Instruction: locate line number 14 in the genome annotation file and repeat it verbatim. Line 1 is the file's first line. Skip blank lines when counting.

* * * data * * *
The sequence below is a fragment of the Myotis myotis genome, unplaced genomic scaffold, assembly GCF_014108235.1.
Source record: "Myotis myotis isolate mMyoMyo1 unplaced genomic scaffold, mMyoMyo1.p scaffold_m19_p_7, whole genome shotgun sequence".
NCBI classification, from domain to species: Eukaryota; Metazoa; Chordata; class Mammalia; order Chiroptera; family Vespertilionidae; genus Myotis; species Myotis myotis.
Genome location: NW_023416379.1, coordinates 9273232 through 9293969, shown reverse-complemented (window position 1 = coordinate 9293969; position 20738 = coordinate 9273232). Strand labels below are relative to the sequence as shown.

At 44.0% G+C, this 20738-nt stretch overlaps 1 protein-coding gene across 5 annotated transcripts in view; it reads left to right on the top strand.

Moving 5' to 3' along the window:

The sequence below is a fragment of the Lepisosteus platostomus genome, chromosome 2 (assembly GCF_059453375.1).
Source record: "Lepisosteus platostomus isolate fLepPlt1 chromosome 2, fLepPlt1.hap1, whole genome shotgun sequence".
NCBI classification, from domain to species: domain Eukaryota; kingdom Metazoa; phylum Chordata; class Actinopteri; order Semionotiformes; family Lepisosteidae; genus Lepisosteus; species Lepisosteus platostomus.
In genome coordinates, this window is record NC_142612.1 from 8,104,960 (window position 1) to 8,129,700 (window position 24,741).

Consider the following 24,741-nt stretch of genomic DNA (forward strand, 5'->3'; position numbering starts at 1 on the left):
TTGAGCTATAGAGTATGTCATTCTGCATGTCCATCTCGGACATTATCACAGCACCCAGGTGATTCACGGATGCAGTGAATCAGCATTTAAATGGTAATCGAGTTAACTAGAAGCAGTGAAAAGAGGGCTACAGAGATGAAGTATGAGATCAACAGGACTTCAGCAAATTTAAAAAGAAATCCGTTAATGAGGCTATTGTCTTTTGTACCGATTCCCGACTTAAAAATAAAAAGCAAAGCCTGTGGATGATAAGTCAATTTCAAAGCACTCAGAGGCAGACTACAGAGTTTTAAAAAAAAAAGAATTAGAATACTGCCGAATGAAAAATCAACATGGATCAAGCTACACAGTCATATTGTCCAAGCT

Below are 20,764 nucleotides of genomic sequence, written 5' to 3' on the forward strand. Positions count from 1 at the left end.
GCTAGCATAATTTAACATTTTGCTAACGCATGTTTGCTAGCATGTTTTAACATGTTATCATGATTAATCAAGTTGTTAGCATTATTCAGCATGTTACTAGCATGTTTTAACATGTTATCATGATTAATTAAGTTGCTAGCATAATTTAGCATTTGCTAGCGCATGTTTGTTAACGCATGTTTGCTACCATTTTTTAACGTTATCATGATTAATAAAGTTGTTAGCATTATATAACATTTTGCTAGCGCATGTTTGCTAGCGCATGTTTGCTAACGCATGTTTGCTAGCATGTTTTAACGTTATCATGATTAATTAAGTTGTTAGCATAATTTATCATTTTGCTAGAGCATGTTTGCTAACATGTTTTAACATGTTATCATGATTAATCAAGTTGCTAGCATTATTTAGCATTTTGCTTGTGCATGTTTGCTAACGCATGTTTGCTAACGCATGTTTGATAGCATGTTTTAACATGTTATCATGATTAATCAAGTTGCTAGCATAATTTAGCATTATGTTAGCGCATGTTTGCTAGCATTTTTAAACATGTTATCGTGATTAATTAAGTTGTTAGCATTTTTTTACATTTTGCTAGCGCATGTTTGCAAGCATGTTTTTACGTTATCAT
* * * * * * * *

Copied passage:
GCTAGCATAATTTAACATTTTGCTAACGCATGTTTGCTAGCATGTTTTAACATGTTATCATGATTAATCAAGTTGTTAGCATTATTCAGCATGTTACTAGCATGTTTTAACATGTTATCATGATTAATTAAGTTGCTAGCATAATTTAGCATTTGCTAGCGCATGTTTGTTAACGCATGTTTGCTACCATTTTTTAACGTTATCATGATTAATAAAGTTGTTAGCATTATATAACATTTTGCTAGCGCATGTTTGCTAGCGCATGTTTGCTAACGCATGTTTGCTAGCATGTTTTAACGTTATCATGATTAATTAAGTTGTTAGCATAATTTATCATTTTGCTAGAGCATGTTTGCTAACATGTTTTAACATGTTATCATGATTAATCAAGTTGCTAGCATTATTTAGCATTTTGCTTGTGCATGTTTGCTAACGCATGTTTGCTAACGCATGTTTGATAGCATGTTTTAACATGTTATCATGATTAATCAAGTTGCTAGCATAATTTAGCATTATGTTAGCGCATGTTTGCTAGCATTTTTAAACATGTTATCGTGATTAATTAAGTTGTTAGCATTTTTTTACATTTTGCTAGCGCATGTTTGCAAGCATGTTTTTACGTTATCAT